Orphans of two different cities

By Robert B. Kahn

Since my formative years, my conscience has been becoming stronger and stronger, and has perhaps guided me to make decisions with a combination of heart and mind that have enabled me not to become a victim of the Holocaust. After many diversions from my intended goals, my conscience has channeled my actions into a successful and rewarding life. I have discovered, almost like a law, that I must obey the voice of my conscience, which has plagued me for several days now about the similarities between recent events and to those of the past.

As a boy growing up in Mannheim, Germany, there was a Jewish orphanage run by a Mr. and Mrs. Moritz Oppenheimer in a homelike setting. My dear mother, knowing the daily routine of the Jewish orphans, always reminded me to bring several of the boys to our home for dinner so they would get a good, home-cooked meal, especially on Shabbat.

I remember one of the boys named Arnie Lipschitz. On Oct. 10, 1940, after my family had found temporary sanctuary in another country, Arnie and 15 other orphans, along with their caretakers, were deported by the Nazis to Camp Gurs in France. Those who survived there until 1942 were again tragically transported to Auschwitz where they were murdered. So ends the first story.

Robert Kahn

My conscience was recently awakened by the unprovoked war by Russia against Ukraine. I bitterly recall that some 80 years earlier, on Sept. 29 and 30 of 1941, almost 33,000 of the Ukrainian Jewish residents were shot by the Nazis after being taken to the ravines of Babyn Yar near Kiev with the assistance of the local nationalist militia, who treated the Jews with particular cruelty. When Russia invaded Ukraine on Feb. 24, 2022, there lived approximately 35,000 Jews in Odessa, including 125 orphans cared for by Mishpacha Chabad.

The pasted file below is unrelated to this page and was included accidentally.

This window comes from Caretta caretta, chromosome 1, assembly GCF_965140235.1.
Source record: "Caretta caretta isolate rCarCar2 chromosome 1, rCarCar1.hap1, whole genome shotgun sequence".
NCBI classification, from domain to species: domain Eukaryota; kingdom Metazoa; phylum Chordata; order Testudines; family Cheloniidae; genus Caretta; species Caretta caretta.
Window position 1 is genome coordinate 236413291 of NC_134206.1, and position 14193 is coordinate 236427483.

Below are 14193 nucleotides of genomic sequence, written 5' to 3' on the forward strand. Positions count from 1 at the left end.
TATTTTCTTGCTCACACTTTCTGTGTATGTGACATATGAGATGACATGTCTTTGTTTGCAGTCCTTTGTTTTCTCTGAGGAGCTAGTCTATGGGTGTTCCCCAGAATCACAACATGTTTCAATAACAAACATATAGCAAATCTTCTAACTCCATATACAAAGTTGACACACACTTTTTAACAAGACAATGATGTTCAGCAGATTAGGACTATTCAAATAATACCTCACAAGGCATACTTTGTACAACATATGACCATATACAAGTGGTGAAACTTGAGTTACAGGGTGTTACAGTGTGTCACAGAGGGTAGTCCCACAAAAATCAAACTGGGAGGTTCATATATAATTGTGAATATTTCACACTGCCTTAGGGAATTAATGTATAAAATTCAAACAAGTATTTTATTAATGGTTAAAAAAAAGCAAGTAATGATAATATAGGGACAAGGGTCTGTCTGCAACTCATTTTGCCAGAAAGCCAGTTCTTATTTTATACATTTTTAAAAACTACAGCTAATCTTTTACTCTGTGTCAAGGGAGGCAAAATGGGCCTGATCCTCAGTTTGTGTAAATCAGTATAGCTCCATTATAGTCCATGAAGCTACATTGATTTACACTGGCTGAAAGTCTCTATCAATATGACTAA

A few days later, at the decision of Rabbi Avraham Wolff, the president of the Jewish community of Odessa, 106 Jewish children under the age of 18 were evacuated on five buses. Yehuda Teichtal, the chairman of Berlin’s Chabad, made arrangements for sheltering the orphans and caretakers who had traveled the long and arduous 1,050 miles to Berlin, a 52-hour trip.

The children needed special diplomatic visa arrangements to go through the borders of Moldova, Hungary, Slovakia, and the Czech Republic. Everything was done for them as long as it was anticipated, such as kosher meals, and to make the bus trip as bearable and comfortable as possible. Yarmulkes of all colors gave the school-age boys a peculiar look at the various stops that were needed along the route. All received an incredibly friendly welcome from Berlin’s Jewish community, even with presents for the little ones. The 120 adult caretakers followed several days later, on additional buses.

The evacuation of the orphans from Odessa was undertaken because no one knew what Putin’s ideas were regarding the future of the Jewish orphans. There were rumors to bring the orphans back to Russia. In the meantime, the majority of Jewish adults left Odessa for more stable and safe countries.

Chabad of Berlin undertook the necessary appeal for volunteers and funds to underwrite the cost estimated at $125,000 only for the trip of the children. To provide a new and meaningful Jewish life for the orphans required immediate fund raising by Chabad, which has reached the substantial amount of $500,000. My contribution is on the way. This is my story about two different Jewish orphanages, one with a tragic ending, the second on a happier track being continued.

Robert B. Kahn lives in Kettering, Ohio.

To read the complete September 2022 Dayton Jewish Observer, click here.

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